With hundreds of companies having already reported quarterly results, we're now in the heart of earnings season. The key to making smart investment decisions with stocks releasing their quarter reports is to anticipate how they'll do before they announce results, leaving you fully prepared to respond quickly to whatever inevitable surprises arise. That way, you'll be less likely to make an uninformed knee-jerk reaction to news that turns out to be exactly the wrong move.

Let's turn to ConocoPhillips (NYSE:COP). The newly focused oil and gas production giant has seen its stock rise steadily despite some challenges facing the energy industry. Can the company keep up the good work? Let's take an early look at what's been happening with ConocoPhillips over the past quarter and what we're likely to see in its quarterly report on Wednesday.

Stats on ConocoPhillips

Analyst EPS Estimate

$1.42

Change from Year-Ago EPS

(30%)*

Revenue Estimate

$13.31 billion

Change from Year-Ago Revenue

(79%)*

Earnings Beats in Past 4 Quarters

3

Source: Yahoo Finance, S&P Capital IQ. * Does not include adjustment for Phillips 66 spinoff.

Will ConocoPhillips start producing for investors?
At first glance, the numbers above suggest a big problem, but the big drop in earnings and revenue comes from the company having spun off its Phillips 66 (NYSE:PSX) refining and marketing segment last year. Still, Conoco has seen the same trend as many other companies this quarter, with analysts having slightly reduced their earnings-per-share estimates on the oil company over the past three months. The stock has done reasonably well, though, with about a 6% gain since late October.

ConocoPhillips offers an interesting value proposition to investors right now. Even with its massive oil reserves, Conoco's share price doesn't put the same value on those reserves as shares of its competitors. Moreover, with the company jumping into lucrative shale plays, Conoco has value above and beyond its current proven reserves.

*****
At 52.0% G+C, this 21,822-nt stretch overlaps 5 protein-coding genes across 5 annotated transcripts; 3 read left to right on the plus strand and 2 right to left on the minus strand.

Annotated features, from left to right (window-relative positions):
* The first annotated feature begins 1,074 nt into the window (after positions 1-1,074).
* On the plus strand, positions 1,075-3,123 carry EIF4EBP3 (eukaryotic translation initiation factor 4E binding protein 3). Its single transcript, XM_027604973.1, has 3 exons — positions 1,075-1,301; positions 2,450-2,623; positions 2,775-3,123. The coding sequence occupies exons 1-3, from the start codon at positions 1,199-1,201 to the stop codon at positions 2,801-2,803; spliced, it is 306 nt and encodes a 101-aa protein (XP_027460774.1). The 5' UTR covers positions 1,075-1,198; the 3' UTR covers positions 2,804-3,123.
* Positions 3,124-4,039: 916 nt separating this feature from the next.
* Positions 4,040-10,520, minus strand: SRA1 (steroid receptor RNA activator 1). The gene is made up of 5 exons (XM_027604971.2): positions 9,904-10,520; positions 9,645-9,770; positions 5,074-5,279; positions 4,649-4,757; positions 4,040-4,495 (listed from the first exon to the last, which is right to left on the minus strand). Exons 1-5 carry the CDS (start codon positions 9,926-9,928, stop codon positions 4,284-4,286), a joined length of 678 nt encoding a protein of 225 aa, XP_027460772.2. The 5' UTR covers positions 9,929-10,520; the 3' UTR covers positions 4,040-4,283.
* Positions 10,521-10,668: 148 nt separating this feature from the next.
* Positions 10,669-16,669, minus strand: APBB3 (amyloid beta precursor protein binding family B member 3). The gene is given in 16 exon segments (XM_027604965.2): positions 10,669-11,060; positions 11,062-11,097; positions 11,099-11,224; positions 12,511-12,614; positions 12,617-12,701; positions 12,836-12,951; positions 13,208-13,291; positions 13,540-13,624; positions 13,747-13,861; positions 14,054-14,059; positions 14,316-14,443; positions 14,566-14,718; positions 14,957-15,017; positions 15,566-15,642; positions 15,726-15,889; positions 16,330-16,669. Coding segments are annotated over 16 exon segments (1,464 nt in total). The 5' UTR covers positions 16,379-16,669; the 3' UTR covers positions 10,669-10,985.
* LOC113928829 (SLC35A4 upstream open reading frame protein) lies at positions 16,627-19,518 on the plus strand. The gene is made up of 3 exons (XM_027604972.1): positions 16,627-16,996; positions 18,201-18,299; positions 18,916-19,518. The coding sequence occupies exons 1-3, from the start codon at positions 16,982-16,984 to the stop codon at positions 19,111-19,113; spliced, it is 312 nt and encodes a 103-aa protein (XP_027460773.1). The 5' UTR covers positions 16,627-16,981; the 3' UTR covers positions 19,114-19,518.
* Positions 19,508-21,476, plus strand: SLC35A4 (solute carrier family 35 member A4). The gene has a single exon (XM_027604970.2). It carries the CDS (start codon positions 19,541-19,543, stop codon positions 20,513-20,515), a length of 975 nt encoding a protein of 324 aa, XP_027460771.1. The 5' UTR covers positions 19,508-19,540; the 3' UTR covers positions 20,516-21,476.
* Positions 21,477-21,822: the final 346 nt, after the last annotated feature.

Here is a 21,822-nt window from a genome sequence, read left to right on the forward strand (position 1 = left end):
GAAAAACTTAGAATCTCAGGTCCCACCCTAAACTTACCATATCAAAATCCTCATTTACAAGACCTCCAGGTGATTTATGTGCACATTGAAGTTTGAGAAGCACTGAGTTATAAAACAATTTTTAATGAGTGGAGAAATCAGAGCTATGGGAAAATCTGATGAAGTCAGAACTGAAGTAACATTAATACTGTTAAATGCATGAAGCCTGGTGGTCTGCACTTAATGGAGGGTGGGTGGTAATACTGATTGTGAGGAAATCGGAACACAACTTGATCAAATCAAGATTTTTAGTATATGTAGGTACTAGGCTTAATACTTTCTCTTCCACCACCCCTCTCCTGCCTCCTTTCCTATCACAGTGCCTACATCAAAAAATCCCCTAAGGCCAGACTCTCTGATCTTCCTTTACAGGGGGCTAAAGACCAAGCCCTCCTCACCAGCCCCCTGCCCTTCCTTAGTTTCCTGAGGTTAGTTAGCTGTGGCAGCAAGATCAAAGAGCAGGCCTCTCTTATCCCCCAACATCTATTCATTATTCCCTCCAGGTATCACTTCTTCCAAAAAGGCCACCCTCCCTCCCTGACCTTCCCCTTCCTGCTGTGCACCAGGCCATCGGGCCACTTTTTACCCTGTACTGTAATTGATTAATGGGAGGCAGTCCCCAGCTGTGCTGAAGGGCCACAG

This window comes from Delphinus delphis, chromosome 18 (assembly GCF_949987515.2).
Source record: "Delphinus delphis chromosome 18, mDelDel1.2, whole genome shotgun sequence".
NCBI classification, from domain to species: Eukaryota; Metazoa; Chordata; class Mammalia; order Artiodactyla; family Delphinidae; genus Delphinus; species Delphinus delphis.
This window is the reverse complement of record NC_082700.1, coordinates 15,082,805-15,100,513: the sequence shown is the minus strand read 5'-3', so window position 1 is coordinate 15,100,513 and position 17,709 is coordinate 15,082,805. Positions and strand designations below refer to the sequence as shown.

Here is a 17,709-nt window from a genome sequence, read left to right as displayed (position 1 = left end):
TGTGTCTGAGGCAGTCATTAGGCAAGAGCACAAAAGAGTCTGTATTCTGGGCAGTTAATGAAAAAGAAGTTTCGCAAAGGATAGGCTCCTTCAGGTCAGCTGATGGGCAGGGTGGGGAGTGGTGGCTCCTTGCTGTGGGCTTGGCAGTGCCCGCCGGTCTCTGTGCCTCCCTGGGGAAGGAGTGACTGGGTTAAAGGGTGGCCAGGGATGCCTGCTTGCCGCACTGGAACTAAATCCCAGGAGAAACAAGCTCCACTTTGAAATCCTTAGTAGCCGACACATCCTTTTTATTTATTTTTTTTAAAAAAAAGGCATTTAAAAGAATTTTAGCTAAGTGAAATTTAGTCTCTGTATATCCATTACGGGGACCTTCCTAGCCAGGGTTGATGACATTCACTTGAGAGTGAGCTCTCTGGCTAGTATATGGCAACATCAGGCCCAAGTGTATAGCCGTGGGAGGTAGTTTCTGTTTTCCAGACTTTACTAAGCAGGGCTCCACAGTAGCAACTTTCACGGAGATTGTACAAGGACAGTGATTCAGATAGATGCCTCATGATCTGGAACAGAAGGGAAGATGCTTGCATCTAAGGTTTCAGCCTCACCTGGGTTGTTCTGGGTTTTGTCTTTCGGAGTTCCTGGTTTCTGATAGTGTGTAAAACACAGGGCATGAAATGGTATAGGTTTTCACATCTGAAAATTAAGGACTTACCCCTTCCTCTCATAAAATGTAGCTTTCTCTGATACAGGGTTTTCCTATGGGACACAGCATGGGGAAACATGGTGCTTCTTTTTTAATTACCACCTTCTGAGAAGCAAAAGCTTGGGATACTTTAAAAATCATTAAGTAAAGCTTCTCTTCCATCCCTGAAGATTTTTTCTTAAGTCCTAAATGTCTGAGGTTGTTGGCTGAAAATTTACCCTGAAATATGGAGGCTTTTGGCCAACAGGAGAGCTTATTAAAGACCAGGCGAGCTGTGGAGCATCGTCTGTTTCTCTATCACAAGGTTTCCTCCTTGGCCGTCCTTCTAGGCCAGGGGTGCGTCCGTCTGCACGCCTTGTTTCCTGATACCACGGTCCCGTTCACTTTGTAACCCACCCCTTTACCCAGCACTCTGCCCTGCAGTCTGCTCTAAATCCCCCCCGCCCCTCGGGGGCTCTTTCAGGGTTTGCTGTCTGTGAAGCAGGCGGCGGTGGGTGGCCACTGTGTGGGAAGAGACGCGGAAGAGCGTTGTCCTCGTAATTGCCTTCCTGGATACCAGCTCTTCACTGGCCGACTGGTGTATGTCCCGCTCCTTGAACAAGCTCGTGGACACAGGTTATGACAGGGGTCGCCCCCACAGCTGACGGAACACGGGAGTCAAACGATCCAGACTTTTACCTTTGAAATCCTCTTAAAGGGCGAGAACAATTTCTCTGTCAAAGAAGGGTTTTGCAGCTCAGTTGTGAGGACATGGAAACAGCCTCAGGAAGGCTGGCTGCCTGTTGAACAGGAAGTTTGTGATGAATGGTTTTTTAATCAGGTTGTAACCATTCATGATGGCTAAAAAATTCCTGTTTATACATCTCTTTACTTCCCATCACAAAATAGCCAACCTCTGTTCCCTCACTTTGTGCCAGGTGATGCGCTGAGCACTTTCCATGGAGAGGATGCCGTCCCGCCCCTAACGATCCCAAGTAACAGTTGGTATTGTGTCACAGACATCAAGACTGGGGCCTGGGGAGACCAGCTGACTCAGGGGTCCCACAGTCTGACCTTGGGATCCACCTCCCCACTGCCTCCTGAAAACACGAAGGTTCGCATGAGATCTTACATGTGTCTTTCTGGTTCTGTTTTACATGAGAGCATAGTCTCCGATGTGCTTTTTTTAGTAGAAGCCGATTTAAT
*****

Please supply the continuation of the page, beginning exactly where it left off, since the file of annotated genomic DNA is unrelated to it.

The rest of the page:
Conoco continues to move forward at a fast clip, with plans to spend $15.6 billion in capital expenditures this year. With partnerships with Total (NYSE:TOT) and Cenovus Energy (NYSE:CVE) in the Athabascan oil sands region of northeastern Alberta, Conoco has been taking advantage of oil prices that are high enough to justify the considerable expense of extracting crude from oil sands. It's also working with Total in the North Sea, and exploration of the coast of Malaysia looks promising. Still, the company hasn't been afraid to divest itself of assets, having sold off holdings in the Williston Basin to Denbury Resources (NYSE:DNR) earlier this month for about $1.05 billion.

Investors should look closely at Conoco's results not just for immediate earnings and revenue guidance but also for a better sense of the company's post-spinoff long-term strategy. Now that Conoco is free to focus solely on exploration, it needs to ramp up its game and continue its history of finding lucrative new plays to replace declining production from more mature oilfields.

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Fool contributor Dan Caplinger has no position in any stocks mentioned. You can follow him on Twitter @DanCaplinger. The Motley Fool recommends Total SA. The Motley Fool owns shares of Denbury Resources. Try any of our Foolish newsletter services free for 30 days. We Fools may not all hold the same opinions, but we all believe that considering a diverse range of insights makes us better investors. The Motley Fool has a disclosure policy.